Why Does a Salad Cost More Than a Big Mac?
Why Does a Salad Cost More Than a Big Mac? In a classic case of contradictory government policy the pyramids in this graphic clearly show the inverse relationship between federal government agriculture subsidies and federal nutrition recommendations.
The chart was put together by the Physicians Committee for Responsible Medicine, but its figures still, alas, look quite relevant. Thanks to lobbying, Congress chooses to subsidize foods that we’re supposed to eat less of.
Of course, there are surely other reasons why burgers are cheaper than salads. These might include production costs, since harvesting apples is probably more naturally seasonal than slaughtering cows (even though both are in demand year-round). Transportation and storage costs might also play a role, as it’s probably easier to keep ground beef fresh and edible for extended periods of time, by freezing it, than cucumbers.
Whatever the cause of the pricing change, there is little doubt that many healthful foods have gotten much more expensive relative to unhealthful ones. David Leonhardt showed this in another remarkable chart that displays how the prices of different food groups have changed relative to their pricing 30 years ago:
This chart, put together with data from the Bureau of Labor Statistics shows the price of different foods and beverages over the last three decades. The price of each food or beverage is set equal to 1 in January 1978, and the chart then shows how the price has changed since then.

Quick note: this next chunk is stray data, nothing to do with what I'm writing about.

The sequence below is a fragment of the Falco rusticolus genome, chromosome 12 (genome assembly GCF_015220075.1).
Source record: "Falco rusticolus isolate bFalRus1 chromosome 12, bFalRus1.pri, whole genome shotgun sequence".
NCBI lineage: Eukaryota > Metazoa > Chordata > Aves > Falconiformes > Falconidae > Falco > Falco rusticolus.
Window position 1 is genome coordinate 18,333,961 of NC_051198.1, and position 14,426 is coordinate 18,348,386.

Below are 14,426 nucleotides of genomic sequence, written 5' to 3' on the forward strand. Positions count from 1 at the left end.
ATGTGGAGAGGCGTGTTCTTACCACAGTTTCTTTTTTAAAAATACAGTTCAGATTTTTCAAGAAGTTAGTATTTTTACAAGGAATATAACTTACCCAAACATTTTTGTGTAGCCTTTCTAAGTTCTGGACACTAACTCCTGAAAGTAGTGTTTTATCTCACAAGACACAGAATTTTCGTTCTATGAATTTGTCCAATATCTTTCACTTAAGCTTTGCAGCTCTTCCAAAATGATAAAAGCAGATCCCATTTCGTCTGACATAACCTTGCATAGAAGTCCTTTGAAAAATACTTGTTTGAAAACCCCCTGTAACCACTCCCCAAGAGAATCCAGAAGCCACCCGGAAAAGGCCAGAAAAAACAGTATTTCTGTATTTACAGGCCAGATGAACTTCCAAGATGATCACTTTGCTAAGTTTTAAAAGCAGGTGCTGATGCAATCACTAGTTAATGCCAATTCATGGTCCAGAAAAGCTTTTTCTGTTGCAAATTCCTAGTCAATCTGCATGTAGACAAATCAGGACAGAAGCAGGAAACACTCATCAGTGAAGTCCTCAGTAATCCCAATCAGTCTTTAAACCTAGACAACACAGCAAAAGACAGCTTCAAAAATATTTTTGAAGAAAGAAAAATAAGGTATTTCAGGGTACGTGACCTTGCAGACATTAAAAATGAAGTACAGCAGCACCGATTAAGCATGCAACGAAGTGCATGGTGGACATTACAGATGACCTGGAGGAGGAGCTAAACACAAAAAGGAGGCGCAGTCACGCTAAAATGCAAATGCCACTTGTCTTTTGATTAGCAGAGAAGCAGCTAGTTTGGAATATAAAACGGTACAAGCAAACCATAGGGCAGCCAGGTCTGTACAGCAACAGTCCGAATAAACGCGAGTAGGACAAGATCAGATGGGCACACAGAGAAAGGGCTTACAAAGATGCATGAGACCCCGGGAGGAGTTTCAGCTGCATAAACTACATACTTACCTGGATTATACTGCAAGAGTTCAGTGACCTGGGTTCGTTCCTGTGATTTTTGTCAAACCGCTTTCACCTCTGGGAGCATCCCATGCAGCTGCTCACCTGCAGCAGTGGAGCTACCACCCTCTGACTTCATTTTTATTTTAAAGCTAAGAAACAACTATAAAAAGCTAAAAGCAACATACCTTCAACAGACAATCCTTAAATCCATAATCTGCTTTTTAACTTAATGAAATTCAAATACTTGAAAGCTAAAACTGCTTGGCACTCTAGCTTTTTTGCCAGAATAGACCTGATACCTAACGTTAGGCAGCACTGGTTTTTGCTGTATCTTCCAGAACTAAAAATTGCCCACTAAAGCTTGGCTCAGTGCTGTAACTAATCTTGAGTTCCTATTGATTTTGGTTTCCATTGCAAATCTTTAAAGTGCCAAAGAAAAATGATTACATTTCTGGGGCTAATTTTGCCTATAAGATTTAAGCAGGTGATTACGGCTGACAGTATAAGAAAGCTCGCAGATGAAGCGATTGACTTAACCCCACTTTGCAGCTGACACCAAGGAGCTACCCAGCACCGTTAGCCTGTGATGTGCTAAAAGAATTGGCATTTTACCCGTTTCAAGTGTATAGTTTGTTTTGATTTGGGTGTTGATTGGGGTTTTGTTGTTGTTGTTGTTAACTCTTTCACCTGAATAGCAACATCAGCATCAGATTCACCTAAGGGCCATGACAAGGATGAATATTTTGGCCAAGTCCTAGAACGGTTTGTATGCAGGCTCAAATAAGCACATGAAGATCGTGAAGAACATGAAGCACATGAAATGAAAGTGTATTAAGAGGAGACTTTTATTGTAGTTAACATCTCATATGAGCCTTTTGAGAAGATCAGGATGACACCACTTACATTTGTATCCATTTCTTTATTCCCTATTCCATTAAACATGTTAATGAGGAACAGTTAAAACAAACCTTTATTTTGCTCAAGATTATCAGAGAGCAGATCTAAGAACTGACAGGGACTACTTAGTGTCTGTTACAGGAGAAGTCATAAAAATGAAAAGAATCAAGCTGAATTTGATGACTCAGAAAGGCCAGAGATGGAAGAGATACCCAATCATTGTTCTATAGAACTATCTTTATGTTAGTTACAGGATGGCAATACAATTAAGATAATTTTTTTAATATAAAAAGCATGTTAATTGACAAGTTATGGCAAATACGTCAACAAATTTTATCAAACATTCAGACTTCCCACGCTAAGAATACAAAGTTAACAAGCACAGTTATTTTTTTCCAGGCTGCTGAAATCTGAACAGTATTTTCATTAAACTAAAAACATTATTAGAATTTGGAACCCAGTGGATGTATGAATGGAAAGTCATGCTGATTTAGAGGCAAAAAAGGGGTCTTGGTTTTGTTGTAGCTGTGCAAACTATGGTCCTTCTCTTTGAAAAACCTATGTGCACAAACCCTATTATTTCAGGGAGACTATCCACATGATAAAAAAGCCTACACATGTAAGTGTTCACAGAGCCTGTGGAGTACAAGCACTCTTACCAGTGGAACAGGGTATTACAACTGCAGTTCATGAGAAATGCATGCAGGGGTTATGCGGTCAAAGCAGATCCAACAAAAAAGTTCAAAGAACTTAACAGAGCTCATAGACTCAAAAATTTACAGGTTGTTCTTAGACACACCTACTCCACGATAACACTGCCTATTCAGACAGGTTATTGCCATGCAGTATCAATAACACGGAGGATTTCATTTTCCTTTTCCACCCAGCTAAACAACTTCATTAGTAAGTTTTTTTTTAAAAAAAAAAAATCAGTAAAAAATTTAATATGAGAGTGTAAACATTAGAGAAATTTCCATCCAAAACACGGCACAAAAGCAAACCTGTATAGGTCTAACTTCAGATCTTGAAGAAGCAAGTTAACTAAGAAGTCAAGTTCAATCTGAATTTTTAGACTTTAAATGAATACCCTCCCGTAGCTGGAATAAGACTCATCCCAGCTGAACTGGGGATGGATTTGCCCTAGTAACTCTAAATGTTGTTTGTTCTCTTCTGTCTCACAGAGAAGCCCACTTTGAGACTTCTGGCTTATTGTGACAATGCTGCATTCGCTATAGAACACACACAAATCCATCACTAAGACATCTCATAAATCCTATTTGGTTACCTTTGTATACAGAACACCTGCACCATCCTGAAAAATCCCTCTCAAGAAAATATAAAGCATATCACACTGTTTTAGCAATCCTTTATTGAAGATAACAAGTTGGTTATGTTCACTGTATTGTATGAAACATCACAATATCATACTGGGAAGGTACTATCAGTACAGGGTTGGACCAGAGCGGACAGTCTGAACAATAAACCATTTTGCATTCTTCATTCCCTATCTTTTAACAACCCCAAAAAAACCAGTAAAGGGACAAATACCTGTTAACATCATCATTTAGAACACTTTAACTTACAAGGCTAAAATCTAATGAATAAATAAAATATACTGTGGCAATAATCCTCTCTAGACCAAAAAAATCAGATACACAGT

It’s a fairly striking pattern. Unhealthful foods, with the exceptions of cookies (the blue line), have gotten a lot cheaper. Relative to the price of everything else in the economy, sodas (the orange line) are 33 percent cheaper than they were in 1978. Butter (dark brown) is 29 percent cheaper. Beer (gray) is 15 percent cheaper.
Fish (the yellow line), by contrast, is 2 percent more expensive. Vegetables (purple) are 41 percent more expensive. Fruits (green) are 46 percent more expensive.
The price of oranges, to take one extreme example (not shown in the chart), has more than doubled, relative to everything else. So if in 1978, a bag of oranges cost the same as one big bottle of soda, today that bag costs the same as three big bottles of soda.
Health-e-Solutions comment: Apart from meat, the food agri-crops currently subsidized the most are corn, soy, wheat and rice. What do you end up with? A fast food diet! These charts show statistically what we know to be true at the grocery store. More importantly, they tell us why this is true.
Nevertheless, we still must shoulder some of the blame because we keep demand high for unhealthy foods by purchasing them. It would be nice if governments would subsidize healthier foods and stop doing the same for unhealthy products. However, it would be more powerful if we as consumers would create the demand for change though our purchasing habits.
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